School for Scoundrels
Time Out says
In theory, Dr P teaches Roger and a bunch of wimps how to gain confidence, but his methods are unusual at best (he pages them at random, ordering them to start a fight). Complications ensue when Roger succeeds in class and Dr P views him as competition. An underhand fight ensues, with the Amanda as the prize.
It’s the stuff of simple comedy, but as frat-flicks go it’s a return to form for director Todd Phillips, who followed ‘Road Trip’ and ‘Old School’ with the flimsy ‘Starsky & Hutch’. A likeable lead, Heder has us rooting for Roger’s transformation from the start, and Thornton is a sinister rival. The narrative drags towards the end, however, and there’s little in the way of clever wordplay or piercing observation: it relies on slapstick for laughs, and none of them reach the point of hilarity. Enjoyable but unambitious, ‘School for Scoundrels’ lacks a competitive drive, and, yes, you’ve seen all the best jokes in the trailer.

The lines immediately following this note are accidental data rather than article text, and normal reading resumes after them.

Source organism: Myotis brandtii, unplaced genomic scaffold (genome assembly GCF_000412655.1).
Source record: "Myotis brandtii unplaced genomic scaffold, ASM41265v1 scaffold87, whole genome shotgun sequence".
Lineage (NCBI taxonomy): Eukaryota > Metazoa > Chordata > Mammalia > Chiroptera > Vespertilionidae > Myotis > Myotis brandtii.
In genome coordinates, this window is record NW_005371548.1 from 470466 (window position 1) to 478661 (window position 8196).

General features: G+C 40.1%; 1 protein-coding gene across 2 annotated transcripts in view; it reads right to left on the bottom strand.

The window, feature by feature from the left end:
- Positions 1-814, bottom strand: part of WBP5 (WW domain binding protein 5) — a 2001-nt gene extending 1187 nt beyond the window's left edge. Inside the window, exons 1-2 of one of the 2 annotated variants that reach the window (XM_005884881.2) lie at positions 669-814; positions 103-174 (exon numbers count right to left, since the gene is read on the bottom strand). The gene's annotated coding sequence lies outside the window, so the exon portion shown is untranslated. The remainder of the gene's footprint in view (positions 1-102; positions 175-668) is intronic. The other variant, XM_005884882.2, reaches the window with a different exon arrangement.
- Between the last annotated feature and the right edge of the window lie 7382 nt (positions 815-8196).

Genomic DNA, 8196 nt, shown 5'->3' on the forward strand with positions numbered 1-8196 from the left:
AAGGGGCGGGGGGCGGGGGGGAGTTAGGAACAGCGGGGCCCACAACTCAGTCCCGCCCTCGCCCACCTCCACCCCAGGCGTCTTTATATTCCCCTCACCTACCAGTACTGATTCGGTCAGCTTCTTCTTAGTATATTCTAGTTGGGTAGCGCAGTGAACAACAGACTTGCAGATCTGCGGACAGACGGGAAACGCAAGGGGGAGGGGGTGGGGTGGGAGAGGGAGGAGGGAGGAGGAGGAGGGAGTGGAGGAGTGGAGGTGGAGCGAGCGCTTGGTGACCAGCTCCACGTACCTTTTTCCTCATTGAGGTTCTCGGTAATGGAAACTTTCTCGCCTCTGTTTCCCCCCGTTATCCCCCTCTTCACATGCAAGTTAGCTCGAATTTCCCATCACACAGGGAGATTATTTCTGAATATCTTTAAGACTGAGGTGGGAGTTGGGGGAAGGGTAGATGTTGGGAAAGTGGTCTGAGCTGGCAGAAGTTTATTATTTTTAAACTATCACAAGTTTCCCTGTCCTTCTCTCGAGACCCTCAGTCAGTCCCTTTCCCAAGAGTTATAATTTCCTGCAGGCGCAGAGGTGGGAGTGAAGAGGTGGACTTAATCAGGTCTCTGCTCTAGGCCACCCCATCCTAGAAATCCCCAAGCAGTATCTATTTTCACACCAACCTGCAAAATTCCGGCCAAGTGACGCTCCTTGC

Cast and crew
Michael Clarke Duncan